“Chinpressions” – Impressions from another of my China visit – Part 3!!!

It was about 3 years ago that I made my 1st visit to ChinaShanghai and wrote the 1st part of Chinpressions. Read here. In between that and my last visit this week, many more visits to China happened. Ergo, 3 years hence what are my impressions?

The visit this week coincided with Narendra Modi’s another foreign tour – this time to China. So obviously India was in the news. As is the wont these days in our PM’s abroad visits, he was in “Rock star” mode in China as well with local Chinese craving and crowding to take selfies with him. It’s obvious that in the last 1 year Modi has single handedly changed the perception of India for the better outside of India.

I had mentioned that in my last post that Shanghai was devoid of emerging market symptoms like touts at the airports,… I realized now that it’s not the case. There were the touts on arrival at the airport chasing you for taxi/hotels,… just that they were of the “suited and booted” types 😜 😜. Similarly I had the impression that Taxis were on meters always. Well, yes most of the times. But not always. This time much to our chagrin, we realized that beyond 10 p.m the cabbies were upto fleece passengers demanding 4 to 6 times the normal fare!!! While on cabbies, I couldn’t understand why the driver was always enclosed in a cubicle of sorts making it difficult to communicate with him/her even in sign language. (Trying to communicate in English is a horror left unsaid 😦 😦 )

For all the heavy duty infrastructure and the investment led growth strategy Chinese government has been adopting all these years with a fair degree of success, it is now clear that the growth is stuttering.  A 7% growth is being touted as the new normal. Print media is agog with articles questioning if the world’s 2nd largest economy is heading towards a protracted period of subdued growth.  China has now become the latest example to explain the Economics theory of the Middle Income Trap”

It’s clear that despite the pretensions of the Government taking China to being in the league of developed nations, it is still haunted by a few trappings of developing/underdeveloped countries. Which the people are yet to shrug off it appears.

  • Like the locals not caring about courtesy to others and smoking to glory in public washrooms.
  • Like the drivers continuing to smoke while driving in cars inspite of requesting them not to. (Blame the language)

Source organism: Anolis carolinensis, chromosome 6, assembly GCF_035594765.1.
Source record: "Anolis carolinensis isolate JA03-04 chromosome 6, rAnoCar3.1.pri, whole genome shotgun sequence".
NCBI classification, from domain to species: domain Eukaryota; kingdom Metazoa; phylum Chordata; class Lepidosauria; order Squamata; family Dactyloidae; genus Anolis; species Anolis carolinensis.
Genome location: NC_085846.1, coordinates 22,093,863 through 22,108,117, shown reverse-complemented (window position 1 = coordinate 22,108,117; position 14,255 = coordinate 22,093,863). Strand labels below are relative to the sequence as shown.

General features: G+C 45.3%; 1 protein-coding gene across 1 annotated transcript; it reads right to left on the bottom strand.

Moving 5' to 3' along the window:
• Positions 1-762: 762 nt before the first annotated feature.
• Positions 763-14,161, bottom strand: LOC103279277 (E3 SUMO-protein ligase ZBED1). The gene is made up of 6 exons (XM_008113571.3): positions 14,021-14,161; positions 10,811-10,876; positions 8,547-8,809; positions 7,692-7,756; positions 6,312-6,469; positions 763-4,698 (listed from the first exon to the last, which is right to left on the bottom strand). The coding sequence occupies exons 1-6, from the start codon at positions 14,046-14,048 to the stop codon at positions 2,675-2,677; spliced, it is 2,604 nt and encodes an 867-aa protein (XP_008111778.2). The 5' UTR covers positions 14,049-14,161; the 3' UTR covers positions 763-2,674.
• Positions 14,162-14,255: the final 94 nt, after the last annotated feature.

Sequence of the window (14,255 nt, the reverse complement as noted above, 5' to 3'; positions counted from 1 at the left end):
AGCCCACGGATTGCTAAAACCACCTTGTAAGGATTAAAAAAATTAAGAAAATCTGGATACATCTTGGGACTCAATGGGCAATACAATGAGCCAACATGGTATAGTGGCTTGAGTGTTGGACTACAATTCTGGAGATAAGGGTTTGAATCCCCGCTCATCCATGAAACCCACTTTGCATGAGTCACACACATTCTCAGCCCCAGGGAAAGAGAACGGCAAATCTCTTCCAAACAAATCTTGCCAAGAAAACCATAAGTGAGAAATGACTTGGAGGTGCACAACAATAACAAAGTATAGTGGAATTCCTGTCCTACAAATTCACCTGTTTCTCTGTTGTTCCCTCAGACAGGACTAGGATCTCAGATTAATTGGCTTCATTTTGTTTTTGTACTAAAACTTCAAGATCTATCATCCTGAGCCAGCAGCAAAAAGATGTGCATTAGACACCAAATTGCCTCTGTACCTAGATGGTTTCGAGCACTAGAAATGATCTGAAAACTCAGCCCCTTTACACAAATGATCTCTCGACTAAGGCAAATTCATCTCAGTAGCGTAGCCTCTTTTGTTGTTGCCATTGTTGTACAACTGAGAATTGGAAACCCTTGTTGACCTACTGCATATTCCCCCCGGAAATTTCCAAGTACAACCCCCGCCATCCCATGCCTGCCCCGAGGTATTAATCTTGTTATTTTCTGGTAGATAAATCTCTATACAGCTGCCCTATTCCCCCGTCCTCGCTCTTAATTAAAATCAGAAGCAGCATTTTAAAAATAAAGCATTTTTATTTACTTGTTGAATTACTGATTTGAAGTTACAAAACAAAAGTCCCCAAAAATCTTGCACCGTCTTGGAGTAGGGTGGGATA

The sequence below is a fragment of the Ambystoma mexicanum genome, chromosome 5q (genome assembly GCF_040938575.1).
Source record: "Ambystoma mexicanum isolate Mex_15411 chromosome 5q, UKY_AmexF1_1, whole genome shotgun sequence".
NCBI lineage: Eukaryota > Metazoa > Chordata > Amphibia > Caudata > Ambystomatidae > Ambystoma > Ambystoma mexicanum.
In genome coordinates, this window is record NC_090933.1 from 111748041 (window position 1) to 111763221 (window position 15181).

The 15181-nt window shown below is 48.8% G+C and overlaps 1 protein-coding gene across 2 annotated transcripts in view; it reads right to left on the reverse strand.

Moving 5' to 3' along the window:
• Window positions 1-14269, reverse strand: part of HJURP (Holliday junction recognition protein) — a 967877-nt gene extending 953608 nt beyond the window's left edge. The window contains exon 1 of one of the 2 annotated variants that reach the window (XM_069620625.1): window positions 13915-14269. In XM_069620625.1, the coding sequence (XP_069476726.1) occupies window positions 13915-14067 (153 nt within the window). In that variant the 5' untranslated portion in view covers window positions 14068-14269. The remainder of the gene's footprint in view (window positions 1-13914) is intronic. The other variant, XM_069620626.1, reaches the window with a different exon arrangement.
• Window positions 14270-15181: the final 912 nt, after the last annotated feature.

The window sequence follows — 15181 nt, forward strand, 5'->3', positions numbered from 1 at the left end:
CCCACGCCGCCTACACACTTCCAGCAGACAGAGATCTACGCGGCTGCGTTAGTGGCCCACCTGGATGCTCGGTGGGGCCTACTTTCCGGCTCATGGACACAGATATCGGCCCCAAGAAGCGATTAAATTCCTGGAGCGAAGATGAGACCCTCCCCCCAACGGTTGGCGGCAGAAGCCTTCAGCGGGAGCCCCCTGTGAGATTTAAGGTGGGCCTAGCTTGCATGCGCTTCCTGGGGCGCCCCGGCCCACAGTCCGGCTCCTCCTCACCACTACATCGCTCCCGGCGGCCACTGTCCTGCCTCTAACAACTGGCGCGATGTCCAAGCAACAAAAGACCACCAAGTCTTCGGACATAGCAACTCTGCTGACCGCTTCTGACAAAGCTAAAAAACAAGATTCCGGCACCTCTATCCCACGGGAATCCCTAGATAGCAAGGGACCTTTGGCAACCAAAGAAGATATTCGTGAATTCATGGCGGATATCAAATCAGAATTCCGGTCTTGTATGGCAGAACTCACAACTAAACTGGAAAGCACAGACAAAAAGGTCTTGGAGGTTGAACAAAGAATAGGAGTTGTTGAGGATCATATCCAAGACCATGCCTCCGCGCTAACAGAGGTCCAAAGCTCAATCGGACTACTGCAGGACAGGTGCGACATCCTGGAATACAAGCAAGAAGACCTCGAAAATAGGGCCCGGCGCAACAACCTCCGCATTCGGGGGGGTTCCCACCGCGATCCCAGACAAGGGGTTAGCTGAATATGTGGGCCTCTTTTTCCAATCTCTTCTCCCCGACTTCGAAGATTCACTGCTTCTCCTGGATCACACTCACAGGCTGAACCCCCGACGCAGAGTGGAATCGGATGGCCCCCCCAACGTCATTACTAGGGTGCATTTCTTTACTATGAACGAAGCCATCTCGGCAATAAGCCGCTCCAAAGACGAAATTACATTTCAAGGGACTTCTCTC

• Like invariably the noisy scenes you get to see in restaurants when Chinese get together to dine and drink. (Something like we Indians I must say).
  • Like the rounds of bargaining one has to do some times starting with 10% of the quoted price to purchase stuff mostly the imitations at the fake markets hawking branded stuff from I phones to watches to bags to clothes to everything. China’s tryst with IP regime may prove to be its Achilles heel sooner or later. Just couple of days ago while in China I read the news that top brands like Gucci were suing Alibaba the E-Com giant for sale of counterfeits through its marketplace.Like getting to see touts trying to sell I Phones at US$100 around to gullible passengers even inside the Shanghai’s Pudong airport terminal!!! I was surprised to see these guys inside the airports after the Check-in Area moving around looking for their customers!!! (This doesn’t happen in India even)
  • Like being amused to see empty chairs placed in sides of the road meant as parking lots. Something like placing the chair to reserve that lot. Reminded me of our Indian habit of placing towels/kerchiefs,.. in buses to block seats 🙂
  • Like for all the fascinating sights at “The Bund” at Shanghai (Clean, colourful, Hawker free,..,…) the urinals are still the old world style not seen even in towns in India these days.
  • Like finding grills in windows in residential apartments a la India type just that they were more uniform and still not spoiling the elevation of the building unlike in India where grills of all types and sizes spoil the frontage of most buildings.